Beyond demonstrating that the author of Water Margin likes to use beef as a signifier of both honor and refined taste, scholars who see beef as a symbol of defiance also point to these two scenes as evidence of the outlaws’ disregard for law and order. To support this view, readers are reminded of the statewide ban on beef throughout the Song dynasty, which is used to reinforce the idea that these outlaws are rebels, who could not care less about the law. Zhu Yuhang 朱宇航, for example, argues that “the heroes of Mount Liang are a treacherous lot. Killing and arson are their way of life. Therefore, when it comes to their diet, beef, which is outlawed, is their only choice.”10 More recently, a similar conclusion was reached by Vincent Goossaert, who surmises that “the slaughter of bovines and the eating of beef had been a sign of rebellion or voluntary marginality.”11 Zhu and Goossaert represent an expanding group of researchers who sees beef as an intentional symbol of defiance in Water Margin. Other scholars who subscribe to this view include Guo Jian 郭建, Li Jianhua 李建華, and Lü Xianghua 呂祥華.12 Because this premise is well supported by historical sources, it is necessary for us spend some time contemplating its relevance to the author’s intention in Water Margin.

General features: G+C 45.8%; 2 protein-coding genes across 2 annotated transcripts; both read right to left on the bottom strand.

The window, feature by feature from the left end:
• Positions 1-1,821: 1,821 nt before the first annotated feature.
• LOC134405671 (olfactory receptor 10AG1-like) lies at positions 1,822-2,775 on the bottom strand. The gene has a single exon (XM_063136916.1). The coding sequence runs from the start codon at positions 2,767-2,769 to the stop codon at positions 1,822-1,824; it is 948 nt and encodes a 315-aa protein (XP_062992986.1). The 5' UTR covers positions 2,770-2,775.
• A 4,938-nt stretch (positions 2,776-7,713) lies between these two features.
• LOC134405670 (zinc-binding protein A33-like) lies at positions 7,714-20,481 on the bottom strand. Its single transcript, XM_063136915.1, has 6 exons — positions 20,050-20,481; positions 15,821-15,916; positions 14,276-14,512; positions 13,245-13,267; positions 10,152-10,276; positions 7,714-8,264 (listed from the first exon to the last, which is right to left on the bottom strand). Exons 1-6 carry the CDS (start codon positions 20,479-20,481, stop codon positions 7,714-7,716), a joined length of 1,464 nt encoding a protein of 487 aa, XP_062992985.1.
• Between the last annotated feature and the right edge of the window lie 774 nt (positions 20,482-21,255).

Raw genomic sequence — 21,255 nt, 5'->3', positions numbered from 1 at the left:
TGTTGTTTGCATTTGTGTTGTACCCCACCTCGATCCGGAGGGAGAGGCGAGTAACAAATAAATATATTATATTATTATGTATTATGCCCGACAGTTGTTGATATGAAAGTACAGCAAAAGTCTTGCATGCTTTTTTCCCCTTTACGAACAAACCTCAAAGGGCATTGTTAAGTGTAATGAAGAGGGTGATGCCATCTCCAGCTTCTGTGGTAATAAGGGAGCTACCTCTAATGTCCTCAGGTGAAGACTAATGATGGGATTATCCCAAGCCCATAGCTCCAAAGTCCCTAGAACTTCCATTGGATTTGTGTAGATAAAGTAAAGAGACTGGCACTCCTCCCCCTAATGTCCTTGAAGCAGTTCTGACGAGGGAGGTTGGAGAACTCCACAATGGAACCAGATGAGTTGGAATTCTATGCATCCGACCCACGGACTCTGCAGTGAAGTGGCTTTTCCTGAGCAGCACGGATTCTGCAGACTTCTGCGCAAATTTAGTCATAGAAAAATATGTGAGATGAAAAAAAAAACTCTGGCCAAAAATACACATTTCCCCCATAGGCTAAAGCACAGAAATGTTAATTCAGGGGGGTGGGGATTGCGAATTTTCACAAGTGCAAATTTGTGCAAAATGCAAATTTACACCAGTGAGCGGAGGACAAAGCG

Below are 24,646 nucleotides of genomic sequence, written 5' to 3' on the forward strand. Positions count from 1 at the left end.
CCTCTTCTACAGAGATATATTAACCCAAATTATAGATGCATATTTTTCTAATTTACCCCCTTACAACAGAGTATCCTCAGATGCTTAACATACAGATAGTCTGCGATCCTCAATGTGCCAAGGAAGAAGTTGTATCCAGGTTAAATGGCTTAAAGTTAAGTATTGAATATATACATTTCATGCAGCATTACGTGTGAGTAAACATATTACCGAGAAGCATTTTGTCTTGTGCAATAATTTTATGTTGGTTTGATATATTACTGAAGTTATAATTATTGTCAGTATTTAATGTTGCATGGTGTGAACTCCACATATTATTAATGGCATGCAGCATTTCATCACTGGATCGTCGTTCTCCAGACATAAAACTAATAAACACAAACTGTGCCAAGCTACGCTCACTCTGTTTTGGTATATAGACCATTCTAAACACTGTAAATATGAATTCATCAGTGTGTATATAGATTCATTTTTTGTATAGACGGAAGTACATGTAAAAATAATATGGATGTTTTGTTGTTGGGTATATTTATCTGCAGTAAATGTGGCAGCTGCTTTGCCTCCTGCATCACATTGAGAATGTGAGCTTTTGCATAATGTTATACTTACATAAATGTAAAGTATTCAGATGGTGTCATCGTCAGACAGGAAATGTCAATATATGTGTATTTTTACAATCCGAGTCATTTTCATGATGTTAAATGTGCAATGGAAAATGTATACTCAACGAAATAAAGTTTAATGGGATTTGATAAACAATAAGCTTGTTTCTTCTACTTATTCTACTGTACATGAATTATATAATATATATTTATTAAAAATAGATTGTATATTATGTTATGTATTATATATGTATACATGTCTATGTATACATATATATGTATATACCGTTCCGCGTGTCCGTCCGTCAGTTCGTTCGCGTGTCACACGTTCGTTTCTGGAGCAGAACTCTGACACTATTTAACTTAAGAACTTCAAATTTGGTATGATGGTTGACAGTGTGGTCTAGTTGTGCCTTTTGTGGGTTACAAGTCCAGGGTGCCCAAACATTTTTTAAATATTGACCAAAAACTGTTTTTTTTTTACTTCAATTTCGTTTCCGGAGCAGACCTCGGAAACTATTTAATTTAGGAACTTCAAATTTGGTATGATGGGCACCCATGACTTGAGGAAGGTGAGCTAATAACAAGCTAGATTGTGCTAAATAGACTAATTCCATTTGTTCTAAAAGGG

First, it should be made clear that the Song ban on beef was an important factor that contributed to the popularity of mutton. By limiting the availability of beef as an alternative source of protein, people had little choice but to embrace mutton as the only legally available red meat on the market. The Song Dynasty Manuscript Compendium [Song huiyao jigao 宋會要輯稿] and the Collection of Grand Imperial Edicts and Decrees of the Song Dynasty [Song dazhaoling ji 宋大詔令集] present more than fifty documents detailing legislators’ attempts to ban the sale of black-market beef. The Song Dynasty Criminal Law [Song xingtong 宋刑統] is even more specific in stating that “any unauthorized slaughter of cattle is an offense subject to one year of imprisonment.”13 These laws exist to augment the sense of importance traditionally assigned to cattle in China’s agriculture-based economy. Emperor Zhenzong 宋真宗 [r. 997–1022], for example, made this very clear when he tried to end the illegal slaughter of cattle in 1016, stating: